There are many famous witches in history, real, fictional and legendary. We most often think of witches as evil, ugly and frightening, mixing dark potions and eating small children. Also popular is the image of the attractive witch whose beauty hides awesome power. These famous witches have helped to shape our ideas of what a witch is, but how much do they have in common with modern witches? Looking at some famous witches through history will provide the answer.
This sorceress of the Arthurian legend was said to be a healer, but most writings portray her as evil, practicing black magic. She plots and schemes and uses her magical powers to bring Arthur down, but then, as he dies, she is seen trying to heal his mortal wounds with her magic.
In Homer's Odyssey, the witch Circe mixed magical potions that turned men into animals. She turns Odysseus' crew into pigs by feeding them a feast laced with potion. She is portrayed as a temptress, enticing men with her beauty before bewitching them with her powers.
The Macbeth Witches
Portrayed as old and ugly, the three witches of Shakespeare's Macbeth open the play on an ominous note. They foretell the future, conjure spirits and gather around their bubbling cauldron, mixing together eye of newt and toe of frog and various animal entrails, in stereotypical witch fashion.
The Salem Witches
During the period from February of 1692 to May of 1693, 29 people in colonial Massachusetts were convicted of witchcraft. Many more were accused and tried, and 19 of those convicted were hanged. All together, 25 lives were taken in the mass hysteria of the Salem Witch Trials. Those accused were said to be consorting with the Devil and using their "powers" to inflict harm on others. In reality, the accused were victims of witch hysteria and cruel tortures devised by the court.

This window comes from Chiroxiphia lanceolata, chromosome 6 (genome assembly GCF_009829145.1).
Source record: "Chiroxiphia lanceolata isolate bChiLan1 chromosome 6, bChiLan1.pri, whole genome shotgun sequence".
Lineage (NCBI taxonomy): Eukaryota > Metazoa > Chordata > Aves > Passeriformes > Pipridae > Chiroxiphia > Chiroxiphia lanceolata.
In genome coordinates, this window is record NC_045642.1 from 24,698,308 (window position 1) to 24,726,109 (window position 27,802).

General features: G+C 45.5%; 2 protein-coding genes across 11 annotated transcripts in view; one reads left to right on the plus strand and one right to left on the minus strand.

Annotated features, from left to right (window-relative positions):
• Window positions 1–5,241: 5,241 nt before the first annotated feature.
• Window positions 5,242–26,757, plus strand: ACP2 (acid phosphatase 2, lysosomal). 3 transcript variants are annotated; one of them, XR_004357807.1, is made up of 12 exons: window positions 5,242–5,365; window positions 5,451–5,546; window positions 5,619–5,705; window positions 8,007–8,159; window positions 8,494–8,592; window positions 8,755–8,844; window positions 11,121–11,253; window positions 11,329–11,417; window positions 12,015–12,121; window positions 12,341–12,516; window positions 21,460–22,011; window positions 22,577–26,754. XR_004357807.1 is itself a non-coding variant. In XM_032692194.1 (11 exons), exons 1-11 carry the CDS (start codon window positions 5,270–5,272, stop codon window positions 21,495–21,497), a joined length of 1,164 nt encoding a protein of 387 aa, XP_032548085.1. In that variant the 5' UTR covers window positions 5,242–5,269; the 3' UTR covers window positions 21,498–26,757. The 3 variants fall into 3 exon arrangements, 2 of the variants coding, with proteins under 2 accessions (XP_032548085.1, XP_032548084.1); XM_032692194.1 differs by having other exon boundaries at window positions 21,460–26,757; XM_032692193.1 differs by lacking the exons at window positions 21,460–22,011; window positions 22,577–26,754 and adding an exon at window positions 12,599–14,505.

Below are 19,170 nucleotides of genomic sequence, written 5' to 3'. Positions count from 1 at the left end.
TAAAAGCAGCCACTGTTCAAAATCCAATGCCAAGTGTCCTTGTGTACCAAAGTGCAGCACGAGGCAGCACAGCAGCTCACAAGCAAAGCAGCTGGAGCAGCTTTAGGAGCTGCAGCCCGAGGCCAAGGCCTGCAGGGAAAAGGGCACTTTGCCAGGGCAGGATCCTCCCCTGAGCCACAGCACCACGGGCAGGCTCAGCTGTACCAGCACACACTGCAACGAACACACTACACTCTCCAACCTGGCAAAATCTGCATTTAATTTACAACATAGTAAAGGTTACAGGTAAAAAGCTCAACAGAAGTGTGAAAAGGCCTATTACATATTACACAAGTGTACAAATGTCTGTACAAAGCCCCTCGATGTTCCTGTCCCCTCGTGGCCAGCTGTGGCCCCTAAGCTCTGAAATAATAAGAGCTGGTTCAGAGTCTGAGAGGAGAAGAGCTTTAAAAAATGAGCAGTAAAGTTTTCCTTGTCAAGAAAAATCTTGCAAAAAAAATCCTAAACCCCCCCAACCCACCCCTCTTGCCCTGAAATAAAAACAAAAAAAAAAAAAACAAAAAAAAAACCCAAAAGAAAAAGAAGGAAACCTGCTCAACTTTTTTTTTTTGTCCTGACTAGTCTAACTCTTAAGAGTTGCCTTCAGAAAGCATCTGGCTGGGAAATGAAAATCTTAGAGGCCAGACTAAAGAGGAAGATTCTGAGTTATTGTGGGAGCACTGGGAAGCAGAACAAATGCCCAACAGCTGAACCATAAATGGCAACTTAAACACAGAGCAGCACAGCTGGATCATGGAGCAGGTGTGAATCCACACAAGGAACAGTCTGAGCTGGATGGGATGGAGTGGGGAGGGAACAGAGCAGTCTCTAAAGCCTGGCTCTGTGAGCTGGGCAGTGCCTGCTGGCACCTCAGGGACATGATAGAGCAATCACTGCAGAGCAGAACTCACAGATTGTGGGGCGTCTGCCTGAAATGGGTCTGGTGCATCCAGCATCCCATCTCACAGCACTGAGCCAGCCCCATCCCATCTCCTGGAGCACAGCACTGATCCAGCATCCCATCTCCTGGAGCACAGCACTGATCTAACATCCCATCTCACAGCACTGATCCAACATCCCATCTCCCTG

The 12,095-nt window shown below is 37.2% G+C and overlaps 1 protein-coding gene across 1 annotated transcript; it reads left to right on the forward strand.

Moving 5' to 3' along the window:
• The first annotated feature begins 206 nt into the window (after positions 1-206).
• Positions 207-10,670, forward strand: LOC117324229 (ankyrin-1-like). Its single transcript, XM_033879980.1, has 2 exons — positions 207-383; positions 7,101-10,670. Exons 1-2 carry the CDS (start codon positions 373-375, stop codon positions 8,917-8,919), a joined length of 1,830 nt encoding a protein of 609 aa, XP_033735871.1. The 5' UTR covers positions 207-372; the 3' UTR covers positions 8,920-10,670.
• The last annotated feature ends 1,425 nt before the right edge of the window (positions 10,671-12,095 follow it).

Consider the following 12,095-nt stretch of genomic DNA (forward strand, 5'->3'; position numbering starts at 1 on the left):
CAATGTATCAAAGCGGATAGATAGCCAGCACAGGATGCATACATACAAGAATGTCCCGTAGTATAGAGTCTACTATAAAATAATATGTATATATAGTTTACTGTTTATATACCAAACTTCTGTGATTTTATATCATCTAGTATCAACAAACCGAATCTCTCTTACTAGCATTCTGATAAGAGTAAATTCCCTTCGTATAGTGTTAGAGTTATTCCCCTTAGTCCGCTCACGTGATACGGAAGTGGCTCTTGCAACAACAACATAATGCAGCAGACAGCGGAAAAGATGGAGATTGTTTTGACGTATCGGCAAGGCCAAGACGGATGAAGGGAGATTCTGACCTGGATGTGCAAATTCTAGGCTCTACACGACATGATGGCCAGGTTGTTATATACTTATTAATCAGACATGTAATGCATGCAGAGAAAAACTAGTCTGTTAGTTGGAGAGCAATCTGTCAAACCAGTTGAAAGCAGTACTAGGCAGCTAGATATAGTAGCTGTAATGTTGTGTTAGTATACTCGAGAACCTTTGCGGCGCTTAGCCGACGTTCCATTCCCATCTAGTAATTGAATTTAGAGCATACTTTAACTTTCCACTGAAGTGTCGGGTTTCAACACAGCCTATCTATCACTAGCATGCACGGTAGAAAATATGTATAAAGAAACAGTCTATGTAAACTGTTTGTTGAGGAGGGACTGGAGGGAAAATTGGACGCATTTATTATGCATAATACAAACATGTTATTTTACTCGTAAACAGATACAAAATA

Wicked Witch of the West
In The Wizard of Oz, Dorothy's nemesis, the Wicked Witch of the West, strikes fear in the heart of all who encounter her. Green-skinned, ugly and terribly mean, she is the epitome of the popular image an evil witch. Of course, her preferred mode of transportation is a broom.
The most famous real witch of our time, Laurie Cabot is known as the Official Witch of Salem. She is not green, nor does she ride a broom, change form, cast evil spells or consort with the Devil. She does, however, work to promote public awareness of what witchcraft really is, as well as teaching others the ancient nature religion of witchcraft, or Wicca.
The Halloween image of the witch draws very heavily on famous works of fiction. The Wizard of Oz gives us green skin, the pointed hat and the broom. Shakespeare gives us boiling cauldrons filled with bizarre and horrifying ingredients. In reality, these fictional witches have nothing in common with practicing Wiccans.
We all know what a witch wears and uses, but how did these things come to be associated with witches? The answers lie in some well-known works of fiction.
Afraid of witches? Learning the facts about witches will help you separate the reality of the Wiccan religion from the scary stories told in fiction.